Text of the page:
As mentioned earlier, one of the main markers which have been investigated in the literature is creatine kinase (CK). At present, acute ingestion appears to have very little impact on exercise-mediated muscular damage. CK is highly variable between individuals and may not be the best marker to assess in this situation – better markers to measure are the circulating levels of pro-inflammatory cytokines. Following exercise stress, muscle damage and subsequent inflammation, cytokines are released into the circulation in an attempt to start the muscle recovery process. The inflammatory processes appear to be influenced by both chronic and acute alcohol use – not good news if you are an athlete (or know of athletes) who consumes alcohol frequently. Essentially, routine consumption will promote high circulating levels of pro-inflammatory variables.

Practically, I think there’s a fine line between allowing an athlete to celebrate a good win, and going overboard so much that it then disrupts their recovery from exercise. When I used to work in rugby, it was a simple rule of a bottle of beer in the changing room post-match to celebrate a win.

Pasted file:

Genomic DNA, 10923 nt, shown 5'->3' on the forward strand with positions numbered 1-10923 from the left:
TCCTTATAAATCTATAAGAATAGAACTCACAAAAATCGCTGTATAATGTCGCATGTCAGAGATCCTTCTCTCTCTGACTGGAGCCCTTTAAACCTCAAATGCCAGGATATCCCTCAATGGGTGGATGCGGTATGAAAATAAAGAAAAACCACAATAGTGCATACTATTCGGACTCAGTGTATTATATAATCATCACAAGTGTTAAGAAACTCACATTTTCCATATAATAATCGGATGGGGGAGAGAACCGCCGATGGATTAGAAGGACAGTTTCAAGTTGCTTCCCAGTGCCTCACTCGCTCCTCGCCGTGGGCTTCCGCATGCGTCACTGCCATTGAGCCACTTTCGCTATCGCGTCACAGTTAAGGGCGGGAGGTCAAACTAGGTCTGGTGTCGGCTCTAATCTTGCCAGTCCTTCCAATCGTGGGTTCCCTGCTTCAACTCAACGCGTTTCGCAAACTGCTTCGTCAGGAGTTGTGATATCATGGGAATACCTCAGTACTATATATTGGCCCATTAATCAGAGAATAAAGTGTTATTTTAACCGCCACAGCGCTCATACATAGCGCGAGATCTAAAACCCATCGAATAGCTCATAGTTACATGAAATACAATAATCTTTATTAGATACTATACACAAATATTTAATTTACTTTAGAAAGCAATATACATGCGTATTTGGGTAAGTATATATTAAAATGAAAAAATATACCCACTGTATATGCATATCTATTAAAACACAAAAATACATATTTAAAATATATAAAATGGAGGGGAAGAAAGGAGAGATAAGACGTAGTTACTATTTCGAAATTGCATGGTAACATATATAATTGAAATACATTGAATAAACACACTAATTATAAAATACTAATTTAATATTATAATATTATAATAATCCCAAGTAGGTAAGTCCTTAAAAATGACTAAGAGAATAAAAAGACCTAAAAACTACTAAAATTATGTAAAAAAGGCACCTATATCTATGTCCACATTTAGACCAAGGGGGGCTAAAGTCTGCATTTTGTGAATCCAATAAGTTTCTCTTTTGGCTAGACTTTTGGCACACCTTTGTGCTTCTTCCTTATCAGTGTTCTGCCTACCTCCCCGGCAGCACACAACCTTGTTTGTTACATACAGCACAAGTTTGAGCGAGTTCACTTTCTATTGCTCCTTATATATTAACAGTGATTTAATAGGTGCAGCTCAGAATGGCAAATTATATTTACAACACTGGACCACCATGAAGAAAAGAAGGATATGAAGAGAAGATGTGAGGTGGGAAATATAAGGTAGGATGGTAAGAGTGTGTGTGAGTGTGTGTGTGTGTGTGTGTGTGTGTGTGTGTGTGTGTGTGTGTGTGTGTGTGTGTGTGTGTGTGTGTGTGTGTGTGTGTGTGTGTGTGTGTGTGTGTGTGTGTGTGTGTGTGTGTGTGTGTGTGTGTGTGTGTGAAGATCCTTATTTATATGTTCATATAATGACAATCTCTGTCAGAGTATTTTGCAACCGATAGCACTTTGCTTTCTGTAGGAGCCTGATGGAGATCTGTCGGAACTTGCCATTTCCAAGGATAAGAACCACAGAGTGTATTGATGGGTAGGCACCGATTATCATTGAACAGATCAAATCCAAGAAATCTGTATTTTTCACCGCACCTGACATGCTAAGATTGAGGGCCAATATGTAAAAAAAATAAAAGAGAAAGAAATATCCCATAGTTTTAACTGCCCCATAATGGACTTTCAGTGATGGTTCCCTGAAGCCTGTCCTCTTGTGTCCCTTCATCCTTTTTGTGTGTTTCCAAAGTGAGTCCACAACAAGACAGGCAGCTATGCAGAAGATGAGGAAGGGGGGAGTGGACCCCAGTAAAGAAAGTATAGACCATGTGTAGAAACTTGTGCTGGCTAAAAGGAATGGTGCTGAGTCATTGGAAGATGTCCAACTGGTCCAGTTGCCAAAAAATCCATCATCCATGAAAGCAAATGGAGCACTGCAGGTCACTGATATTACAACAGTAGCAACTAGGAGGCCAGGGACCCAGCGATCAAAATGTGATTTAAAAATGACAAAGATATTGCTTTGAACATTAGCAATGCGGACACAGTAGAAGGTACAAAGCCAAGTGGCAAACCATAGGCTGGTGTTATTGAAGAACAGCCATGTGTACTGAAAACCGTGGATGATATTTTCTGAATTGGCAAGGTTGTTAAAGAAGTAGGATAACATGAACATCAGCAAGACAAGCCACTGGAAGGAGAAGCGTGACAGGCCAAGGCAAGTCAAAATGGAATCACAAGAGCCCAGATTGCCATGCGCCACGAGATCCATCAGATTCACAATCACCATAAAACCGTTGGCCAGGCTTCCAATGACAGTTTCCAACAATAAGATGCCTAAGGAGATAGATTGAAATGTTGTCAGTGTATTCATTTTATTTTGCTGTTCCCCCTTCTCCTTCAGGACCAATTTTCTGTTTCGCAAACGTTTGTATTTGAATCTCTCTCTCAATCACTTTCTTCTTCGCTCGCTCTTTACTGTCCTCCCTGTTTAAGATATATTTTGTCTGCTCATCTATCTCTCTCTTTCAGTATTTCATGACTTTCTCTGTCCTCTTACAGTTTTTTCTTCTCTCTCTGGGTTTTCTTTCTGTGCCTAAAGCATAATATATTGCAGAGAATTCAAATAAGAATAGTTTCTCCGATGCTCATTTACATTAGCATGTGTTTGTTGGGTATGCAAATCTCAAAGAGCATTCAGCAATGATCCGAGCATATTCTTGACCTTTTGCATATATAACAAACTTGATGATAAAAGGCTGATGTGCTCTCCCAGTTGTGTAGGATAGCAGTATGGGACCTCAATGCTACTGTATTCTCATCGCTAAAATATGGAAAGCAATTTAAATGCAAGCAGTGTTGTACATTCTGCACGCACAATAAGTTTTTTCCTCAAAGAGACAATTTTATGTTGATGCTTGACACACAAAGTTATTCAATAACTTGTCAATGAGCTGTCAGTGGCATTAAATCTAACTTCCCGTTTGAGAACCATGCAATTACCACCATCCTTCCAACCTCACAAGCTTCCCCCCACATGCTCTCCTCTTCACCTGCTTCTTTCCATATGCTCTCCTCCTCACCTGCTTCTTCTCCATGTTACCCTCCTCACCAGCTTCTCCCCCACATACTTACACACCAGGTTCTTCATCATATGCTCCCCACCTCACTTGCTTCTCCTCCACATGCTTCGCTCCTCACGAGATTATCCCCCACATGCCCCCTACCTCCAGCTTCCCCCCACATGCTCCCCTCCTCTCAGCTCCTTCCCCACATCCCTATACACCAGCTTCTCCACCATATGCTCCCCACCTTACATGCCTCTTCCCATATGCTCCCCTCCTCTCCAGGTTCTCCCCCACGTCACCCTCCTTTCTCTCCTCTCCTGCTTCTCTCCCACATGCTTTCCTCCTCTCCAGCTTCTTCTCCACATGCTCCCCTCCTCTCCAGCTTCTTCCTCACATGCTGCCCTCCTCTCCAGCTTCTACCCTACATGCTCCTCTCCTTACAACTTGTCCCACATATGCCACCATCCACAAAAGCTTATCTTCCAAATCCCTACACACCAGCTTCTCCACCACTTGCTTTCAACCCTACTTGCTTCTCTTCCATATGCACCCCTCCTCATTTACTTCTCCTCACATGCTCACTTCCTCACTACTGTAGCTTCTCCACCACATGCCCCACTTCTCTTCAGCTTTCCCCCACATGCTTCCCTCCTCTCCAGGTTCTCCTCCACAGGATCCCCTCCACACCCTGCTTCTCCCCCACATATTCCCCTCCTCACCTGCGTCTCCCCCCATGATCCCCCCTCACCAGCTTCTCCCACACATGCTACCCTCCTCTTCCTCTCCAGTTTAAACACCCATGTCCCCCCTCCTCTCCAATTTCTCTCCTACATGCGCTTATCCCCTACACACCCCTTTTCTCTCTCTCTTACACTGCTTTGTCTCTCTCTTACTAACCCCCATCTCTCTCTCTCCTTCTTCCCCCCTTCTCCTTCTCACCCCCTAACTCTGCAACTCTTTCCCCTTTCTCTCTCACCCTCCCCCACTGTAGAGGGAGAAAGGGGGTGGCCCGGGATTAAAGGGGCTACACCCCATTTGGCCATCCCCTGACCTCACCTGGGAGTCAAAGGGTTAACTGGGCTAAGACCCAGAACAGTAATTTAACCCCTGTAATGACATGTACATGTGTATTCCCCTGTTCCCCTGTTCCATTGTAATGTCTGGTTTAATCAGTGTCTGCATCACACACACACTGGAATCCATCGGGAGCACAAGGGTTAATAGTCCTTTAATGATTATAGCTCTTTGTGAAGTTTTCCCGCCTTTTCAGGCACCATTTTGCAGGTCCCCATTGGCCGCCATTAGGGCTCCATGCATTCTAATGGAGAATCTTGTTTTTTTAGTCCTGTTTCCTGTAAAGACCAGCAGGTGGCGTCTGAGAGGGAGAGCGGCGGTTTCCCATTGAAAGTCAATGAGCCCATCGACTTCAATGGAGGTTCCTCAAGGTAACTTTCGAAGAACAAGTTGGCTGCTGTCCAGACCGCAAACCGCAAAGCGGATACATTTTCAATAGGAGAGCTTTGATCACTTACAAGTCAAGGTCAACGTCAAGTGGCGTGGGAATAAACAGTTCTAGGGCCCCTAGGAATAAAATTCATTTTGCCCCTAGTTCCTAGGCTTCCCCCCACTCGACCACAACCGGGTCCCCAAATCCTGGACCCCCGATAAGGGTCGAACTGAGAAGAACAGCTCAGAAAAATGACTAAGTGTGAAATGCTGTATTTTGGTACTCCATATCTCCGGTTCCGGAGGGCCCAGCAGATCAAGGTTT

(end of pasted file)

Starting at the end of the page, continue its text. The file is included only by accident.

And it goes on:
I really like the way Luke Vella and David Cameron-Smith summarise their thoughts on alcohol, athletic performance and recovery in their 2010 paper. Essentially, they say how both the effects of alcohol on human physiology and the parameters that determine athletic performance are multifactorial and extremely complicated. The literature shows there are many adverse symptoms caused by acute alcohol ingestion. However, the notion that alcohol consumption affects performance has not received enough consistent validation to advance beyond being anecdotal.

Nevertheless, just because the negative influences of alcohol on performance are not well understood, it does not mean that its use prior to, or following, competition is recommended! Something that is pretty interesting to know is the current data demonstrates a severe lack of analysis on the possible detrimental action of alcohol in the recovering athlete. So basically, although as practitioners we know that we shouldn’t really be advising athletes to consume alcohol, we actually don’t know the full effects of it on recovery.

One thing we can be sure of is the available evidence in both cellular and rodent-models. Based on this literature, we can be confident that athletes should remain wary of ingesting alcohol following intense exercise, focusing instead on effective dietary strategies proven to enhance recovery.